Picks and Pans Review: Talking With...
updated 09/25/2000 AT 01:00 AM EDT
•originally published 09/25/2000 AT 01:00 AM EDT
He has just written The Spencers, his second book about his clan's aristocratic history. But Charles Spencer says he will never write about his older sister Princess Diana. "I thought it was inappropriate for me to do so," says Spencer, 36, whose impassioned address at Diana's funeral earned him worldwide acclaim. "That's a completely separate volume, which I am never going to write."
Fortunately for Spencer, his family's 500-year history includes characters with lives every bit as dramatic as their best-known descendant's.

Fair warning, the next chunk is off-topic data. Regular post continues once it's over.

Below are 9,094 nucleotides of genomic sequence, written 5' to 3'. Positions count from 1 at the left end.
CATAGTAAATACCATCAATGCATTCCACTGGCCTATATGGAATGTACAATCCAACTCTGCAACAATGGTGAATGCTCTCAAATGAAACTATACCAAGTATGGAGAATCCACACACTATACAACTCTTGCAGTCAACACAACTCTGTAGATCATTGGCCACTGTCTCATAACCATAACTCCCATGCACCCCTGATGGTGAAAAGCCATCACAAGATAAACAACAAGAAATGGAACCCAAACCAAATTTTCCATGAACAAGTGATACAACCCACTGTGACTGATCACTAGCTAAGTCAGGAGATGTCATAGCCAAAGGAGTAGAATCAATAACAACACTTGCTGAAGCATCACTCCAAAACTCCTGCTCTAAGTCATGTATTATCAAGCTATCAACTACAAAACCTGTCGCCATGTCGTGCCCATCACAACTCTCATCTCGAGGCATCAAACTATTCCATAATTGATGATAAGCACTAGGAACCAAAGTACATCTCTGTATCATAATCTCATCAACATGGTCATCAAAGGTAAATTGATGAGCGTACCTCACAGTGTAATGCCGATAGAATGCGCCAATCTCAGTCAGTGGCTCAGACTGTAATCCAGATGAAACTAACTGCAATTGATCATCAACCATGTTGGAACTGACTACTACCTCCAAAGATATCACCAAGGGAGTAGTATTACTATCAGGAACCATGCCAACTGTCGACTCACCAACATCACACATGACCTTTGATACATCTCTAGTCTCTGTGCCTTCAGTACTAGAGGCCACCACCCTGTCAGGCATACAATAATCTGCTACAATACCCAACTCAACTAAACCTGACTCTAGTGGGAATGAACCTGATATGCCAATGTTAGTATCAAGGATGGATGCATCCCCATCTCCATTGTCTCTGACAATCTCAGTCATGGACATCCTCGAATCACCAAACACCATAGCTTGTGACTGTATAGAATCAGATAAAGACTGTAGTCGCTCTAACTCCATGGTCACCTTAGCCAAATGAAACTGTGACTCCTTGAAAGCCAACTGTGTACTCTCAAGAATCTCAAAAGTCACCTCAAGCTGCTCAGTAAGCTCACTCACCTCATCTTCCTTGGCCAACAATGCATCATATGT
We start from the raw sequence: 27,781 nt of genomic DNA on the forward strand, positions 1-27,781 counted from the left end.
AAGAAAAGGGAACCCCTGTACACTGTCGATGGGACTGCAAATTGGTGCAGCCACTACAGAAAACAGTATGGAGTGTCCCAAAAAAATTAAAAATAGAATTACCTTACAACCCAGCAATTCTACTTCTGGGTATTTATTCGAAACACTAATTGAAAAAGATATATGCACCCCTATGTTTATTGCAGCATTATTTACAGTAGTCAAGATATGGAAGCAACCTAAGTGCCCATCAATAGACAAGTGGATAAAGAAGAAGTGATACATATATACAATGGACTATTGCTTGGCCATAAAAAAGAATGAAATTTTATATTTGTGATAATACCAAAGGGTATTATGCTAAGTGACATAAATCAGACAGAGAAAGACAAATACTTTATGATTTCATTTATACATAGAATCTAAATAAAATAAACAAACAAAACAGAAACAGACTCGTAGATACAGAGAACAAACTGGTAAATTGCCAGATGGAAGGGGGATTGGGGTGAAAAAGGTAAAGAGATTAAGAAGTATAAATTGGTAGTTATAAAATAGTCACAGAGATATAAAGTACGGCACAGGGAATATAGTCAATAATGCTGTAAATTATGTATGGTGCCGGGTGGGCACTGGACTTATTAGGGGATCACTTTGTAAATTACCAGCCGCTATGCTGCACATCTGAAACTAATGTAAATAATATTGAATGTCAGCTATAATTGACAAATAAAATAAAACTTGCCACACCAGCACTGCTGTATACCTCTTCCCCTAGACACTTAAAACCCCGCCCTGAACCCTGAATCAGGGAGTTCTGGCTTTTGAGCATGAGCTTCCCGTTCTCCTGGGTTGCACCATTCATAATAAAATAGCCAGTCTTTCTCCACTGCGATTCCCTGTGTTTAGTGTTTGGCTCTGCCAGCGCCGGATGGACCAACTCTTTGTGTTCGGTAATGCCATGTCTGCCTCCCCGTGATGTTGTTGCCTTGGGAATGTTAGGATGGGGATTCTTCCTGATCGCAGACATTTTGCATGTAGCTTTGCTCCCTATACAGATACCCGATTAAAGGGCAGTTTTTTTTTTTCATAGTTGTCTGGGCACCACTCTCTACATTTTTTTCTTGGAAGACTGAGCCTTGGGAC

Spencer's favorite is Sarah, a 17th-century duchess whose self-made fortune grew so large that the Bank of England came to her for loans. "I loved her scheming and the way she set about things ruthlessly," Spencer says.
Spencer also writes about his forebear Father Ignatius, whose supposed ability to carry out miracles has put him in line for sainthood. No less illustrious was Henry Spencer, a 17th-century courtier and politician who criticized King Charles I for being inaccessible but then refused to join an armed revolt against him. He died defending his king. "There's a human tragedy there," Spencer says. "If you put duty before your beliefs, then it can lead to disaster."
Now divorced and living mainly at Althorp, his family's estate (where Diana is buried on an island), Spencer divides his time between his four children and his writing. Next will be a novel that has nothing to do with his family. "I don't have a subject yet," he says. "I'm waiting for something to come to me."